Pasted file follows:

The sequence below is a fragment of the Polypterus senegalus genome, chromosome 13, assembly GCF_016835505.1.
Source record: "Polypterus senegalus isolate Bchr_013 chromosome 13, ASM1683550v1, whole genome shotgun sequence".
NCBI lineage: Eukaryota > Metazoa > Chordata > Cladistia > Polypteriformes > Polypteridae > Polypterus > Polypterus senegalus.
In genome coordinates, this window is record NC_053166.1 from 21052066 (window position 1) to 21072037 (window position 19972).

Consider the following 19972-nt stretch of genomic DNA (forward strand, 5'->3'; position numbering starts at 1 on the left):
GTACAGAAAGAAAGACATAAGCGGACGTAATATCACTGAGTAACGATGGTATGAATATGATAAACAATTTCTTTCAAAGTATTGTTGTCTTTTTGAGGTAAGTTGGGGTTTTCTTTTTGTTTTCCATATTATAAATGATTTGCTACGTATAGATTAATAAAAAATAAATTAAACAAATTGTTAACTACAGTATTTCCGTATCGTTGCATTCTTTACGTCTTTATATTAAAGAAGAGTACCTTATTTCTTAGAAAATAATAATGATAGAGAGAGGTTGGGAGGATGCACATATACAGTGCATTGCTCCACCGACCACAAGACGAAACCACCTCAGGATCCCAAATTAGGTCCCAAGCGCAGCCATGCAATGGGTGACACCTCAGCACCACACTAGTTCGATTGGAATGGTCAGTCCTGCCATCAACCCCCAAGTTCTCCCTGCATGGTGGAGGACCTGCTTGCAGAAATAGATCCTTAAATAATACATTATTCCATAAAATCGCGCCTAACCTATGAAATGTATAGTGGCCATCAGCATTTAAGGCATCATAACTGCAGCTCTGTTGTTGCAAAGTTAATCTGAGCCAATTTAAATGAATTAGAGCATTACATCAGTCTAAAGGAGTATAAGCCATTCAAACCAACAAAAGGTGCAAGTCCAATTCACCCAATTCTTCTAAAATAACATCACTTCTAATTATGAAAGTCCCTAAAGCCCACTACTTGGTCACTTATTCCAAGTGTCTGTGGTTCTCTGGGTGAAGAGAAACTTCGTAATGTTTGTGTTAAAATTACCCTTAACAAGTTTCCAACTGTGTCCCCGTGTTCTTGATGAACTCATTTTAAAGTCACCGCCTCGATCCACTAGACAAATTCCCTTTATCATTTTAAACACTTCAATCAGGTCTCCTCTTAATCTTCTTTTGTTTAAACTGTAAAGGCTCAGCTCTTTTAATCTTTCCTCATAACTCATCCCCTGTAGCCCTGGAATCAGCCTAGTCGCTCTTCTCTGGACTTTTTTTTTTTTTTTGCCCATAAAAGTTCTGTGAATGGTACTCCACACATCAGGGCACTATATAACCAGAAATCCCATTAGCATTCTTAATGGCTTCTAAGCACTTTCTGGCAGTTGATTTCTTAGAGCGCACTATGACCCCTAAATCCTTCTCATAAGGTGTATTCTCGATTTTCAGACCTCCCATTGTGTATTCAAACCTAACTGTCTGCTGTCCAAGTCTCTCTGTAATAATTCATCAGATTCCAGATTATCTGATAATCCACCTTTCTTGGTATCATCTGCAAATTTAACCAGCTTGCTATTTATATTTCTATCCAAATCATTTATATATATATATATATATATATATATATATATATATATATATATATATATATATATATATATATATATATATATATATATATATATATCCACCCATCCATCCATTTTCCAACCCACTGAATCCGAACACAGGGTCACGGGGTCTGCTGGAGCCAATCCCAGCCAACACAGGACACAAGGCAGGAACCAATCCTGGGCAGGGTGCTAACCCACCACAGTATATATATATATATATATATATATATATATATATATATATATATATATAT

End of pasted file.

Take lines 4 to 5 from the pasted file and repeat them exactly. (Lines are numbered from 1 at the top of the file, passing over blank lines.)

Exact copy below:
In genome coordinates, this window is record NC_053166.1 from 21052066 (window position 1) to 21072037 (window position 19972).

Consider the following 19972-nt stretch of genomic DNA (forward strand, 5'->3'; position numbering starts at 1 on the left):